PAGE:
“Faults” by Akosua Brenu.

It was all my fault. It has always been my fault. It was my fault since the first chuckle at your cheesy one-liners and it has remained my fault since then. And now, especially now, it is my fault. At times, we like to go with the flow. You know, treat life like a pot of watery Tom Brown; swirling and swirling to the rhythm of the wooden ladle. And then we go with the flow for so long, we forget to boil and sputter for the ladle to be withdrawn and a lid to be placed firmly above us. We were supposed to be best friends; To be platonic enough to rise above the stereotypes erected in our society. We wanted to remain the example; To teach people that a man and a woman could simply enjoy each other’s company without straying from the narrow path of companionship.

I am tempted to call her. But there is really no need. I do not have the courage to tell a tale that should be kept secret. And even if I tried, I wouldn’t have the right words for an explanation that should follow. The facts are not so simple. Yes, you disarmed me with your tears and your declarations of “I can’t take it anymore.” I had never seen you like that. So distraught that you couldn’t bother to pull out your handkerchief, but rather wiped your soggy face on the sleeves of your Joromi shirt. Again, really, you did disarm me. Coming to me in that shirt I bought for you on your birthday. An innocent present, but a constant reminder of how much you matter to me. Its sea-blue and dirty black patterns on the cuffs depicting our respective favourite colours and suddenly shoveling fantasies into my subconscious.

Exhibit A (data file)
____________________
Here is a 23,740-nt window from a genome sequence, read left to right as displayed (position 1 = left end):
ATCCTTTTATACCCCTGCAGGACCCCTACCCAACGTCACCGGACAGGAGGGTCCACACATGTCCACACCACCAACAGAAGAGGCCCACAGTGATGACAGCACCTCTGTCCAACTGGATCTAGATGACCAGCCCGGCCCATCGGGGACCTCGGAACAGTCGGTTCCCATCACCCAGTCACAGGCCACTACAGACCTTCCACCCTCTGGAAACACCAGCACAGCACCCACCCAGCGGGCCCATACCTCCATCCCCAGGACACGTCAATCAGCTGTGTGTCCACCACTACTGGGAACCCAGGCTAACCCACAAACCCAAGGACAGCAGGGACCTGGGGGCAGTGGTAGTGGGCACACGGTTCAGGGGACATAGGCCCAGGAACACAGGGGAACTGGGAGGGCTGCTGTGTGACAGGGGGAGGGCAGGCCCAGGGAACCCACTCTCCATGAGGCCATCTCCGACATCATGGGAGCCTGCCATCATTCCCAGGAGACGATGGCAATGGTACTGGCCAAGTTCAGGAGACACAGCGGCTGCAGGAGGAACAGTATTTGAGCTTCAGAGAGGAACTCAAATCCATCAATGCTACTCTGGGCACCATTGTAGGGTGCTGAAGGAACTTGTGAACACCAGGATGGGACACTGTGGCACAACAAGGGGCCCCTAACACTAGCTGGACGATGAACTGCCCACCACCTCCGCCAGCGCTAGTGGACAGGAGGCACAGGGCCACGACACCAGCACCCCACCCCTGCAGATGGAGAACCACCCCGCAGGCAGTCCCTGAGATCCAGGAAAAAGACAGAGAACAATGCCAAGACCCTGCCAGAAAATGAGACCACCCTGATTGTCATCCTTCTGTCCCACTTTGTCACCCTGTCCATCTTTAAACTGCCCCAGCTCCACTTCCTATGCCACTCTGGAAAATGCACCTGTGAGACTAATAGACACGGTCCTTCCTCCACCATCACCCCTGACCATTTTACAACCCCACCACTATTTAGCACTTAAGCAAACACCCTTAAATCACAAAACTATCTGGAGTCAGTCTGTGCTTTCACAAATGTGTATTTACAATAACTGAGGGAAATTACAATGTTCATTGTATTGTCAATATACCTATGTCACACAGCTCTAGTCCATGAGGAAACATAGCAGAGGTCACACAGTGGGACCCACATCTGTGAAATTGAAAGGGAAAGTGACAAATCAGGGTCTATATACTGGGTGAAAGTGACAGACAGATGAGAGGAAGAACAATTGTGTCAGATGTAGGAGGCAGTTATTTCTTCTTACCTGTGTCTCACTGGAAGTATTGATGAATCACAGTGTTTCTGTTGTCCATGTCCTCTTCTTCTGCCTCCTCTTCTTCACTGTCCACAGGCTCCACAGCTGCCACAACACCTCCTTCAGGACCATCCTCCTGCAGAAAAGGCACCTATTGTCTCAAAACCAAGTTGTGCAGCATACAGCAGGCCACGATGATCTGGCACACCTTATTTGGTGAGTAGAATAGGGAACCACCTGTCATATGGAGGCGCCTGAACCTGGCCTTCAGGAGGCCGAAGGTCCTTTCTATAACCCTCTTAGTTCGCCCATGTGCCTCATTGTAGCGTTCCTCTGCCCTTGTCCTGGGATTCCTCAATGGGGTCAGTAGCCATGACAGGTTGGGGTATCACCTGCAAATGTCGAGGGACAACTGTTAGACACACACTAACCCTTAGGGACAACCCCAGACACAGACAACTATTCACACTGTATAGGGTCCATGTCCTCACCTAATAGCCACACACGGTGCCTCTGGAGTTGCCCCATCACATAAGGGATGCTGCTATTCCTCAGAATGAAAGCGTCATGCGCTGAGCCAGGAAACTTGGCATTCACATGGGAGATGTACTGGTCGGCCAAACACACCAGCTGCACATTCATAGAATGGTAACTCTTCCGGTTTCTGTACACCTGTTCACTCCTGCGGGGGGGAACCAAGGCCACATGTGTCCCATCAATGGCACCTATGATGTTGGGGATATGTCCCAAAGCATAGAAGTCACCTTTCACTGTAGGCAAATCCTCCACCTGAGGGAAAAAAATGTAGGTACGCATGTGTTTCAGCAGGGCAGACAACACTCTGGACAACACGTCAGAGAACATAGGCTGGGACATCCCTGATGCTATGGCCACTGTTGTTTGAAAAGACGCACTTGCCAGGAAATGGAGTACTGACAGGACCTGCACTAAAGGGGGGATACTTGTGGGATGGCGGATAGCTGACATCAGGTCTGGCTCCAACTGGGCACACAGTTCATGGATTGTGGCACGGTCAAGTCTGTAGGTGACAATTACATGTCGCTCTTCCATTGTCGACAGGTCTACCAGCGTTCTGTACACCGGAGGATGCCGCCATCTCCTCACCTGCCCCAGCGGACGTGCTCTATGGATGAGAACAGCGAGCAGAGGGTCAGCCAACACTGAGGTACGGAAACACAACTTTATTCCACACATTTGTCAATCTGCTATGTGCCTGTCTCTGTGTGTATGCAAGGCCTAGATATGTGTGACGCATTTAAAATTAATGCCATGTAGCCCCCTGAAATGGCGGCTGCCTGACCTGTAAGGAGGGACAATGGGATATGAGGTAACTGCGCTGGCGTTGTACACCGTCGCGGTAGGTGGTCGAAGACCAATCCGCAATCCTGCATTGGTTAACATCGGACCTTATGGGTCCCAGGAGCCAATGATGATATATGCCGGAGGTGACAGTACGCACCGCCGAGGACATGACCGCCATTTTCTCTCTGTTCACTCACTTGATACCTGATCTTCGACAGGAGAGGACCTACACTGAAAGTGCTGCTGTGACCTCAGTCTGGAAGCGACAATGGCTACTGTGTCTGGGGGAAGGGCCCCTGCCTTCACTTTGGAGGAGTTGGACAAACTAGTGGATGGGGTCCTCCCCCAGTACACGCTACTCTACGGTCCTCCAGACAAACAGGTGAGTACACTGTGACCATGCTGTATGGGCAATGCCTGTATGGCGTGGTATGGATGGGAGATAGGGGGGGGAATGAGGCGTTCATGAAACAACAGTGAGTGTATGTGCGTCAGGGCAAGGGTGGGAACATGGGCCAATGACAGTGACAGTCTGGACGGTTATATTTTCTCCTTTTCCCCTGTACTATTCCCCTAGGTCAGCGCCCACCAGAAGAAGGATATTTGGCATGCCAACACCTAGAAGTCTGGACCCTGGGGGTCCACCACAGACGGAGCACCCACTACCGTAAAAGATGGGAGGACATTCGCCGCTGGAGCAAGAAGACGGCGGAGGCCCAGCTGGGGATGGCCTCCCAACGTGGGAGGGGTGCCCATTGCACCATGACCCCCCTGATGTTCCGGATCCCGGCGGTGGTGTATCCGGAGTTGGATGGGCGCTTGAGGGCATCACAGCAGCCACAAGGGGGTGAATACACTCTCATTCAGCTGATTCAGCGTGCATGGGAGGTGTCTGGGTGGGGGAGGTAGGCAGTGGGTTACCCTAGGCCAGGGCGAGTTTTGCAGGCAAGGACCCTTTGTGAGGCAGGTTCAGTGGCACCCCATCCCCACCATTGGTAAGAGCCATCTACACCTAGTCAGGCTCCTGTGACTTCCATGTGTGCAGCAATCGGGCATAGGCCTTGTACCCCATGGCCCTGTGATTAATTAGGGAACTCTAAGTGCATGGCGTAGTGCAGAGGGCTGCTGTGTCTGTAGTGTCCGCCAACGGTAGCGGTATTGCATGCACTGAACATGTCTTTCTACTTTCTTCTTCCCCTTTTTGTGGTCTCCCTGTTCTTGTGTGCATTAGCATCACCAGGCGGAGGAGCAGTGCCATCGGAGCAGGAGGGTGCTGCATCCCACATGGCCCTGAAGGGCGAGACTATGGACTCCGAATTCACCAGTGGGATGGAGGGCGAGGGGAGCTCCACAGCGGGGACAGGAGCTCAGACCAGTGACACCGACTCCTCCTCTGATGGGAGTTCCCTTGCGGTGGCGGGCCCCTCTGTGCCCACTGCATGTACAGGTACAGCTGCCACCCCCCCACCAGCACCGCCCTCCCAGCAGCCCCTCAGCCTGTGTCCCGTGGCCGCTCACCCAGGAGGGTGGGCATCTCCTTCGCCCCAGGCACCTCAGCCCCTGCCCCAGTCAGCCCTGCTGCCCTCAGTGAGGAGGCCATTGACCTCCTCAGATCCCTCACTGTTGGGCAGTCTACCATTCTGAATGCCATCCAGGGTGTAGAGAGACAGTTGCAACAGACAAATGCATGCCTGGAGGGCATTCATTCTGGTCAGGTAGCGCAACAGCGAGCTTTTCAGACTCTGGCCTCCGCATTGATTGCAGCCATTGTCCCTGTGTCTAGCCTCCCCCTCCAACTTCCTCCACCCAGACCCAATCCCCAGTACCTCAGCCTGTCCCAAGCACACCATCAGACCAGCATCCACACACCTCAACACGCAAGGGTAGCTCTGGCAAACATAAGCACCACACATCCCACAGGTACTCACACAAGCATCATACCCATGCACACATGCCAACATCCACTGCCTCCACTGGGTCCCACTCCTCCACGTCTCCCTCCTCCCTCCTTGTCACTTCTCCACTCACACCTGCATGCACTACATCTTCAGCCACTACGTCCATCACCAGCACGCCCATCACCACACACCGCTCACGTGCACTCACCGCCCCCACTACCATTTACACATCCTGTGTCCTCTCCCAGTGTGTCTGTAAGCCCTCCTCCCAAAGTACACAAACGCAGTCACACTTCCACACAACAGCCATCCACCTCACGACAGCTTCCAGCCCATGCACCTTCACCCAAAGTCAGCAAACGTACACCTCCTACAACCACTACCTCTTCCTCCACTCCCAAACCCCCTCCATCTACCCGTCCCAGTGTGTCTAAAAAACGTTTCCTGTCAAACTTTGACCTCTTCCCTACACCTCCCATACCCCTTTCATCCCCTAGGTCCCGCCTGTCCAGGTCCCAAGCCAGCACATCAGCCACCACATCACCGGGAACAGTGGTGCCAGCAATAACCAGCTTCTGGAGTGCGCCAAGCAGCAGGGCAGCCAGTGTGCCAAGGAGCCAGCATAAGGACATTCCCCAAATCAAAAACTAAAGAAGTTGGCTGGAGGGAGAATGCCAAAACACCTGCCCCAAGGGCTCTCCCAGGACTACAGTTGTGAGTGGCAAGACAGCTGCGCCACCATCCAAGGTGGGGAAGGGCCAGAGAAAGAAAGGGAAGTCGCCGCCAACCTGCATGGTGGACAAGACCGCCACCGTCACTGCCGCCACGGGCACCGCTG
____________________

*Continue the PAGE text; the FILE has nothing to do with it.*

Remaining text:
I should have asked you what she did and at least tried to play Devil’s advocate. But I ignored all the unwritten rules of sisterhood and in unthoughtful haste, sided with you without hearing her crimes. And now, you lie behind me. With your chest bare and heaving harmoniously with your snores as your lower body remains hidden under my sheets. I want to turn around and fall back into your arms. I want us to lie in bed all night and wake up to the sounds of Wofa Kofi’s cockerels competing for the crown of Town Crier. But each time I turn around, the future frowns forebodingly at me. I worry about her. I worry about what you and I have now done to our friendship. I am able to convince myself that you disarmed me, but the truth floats to the surface easily. It is all my fault.

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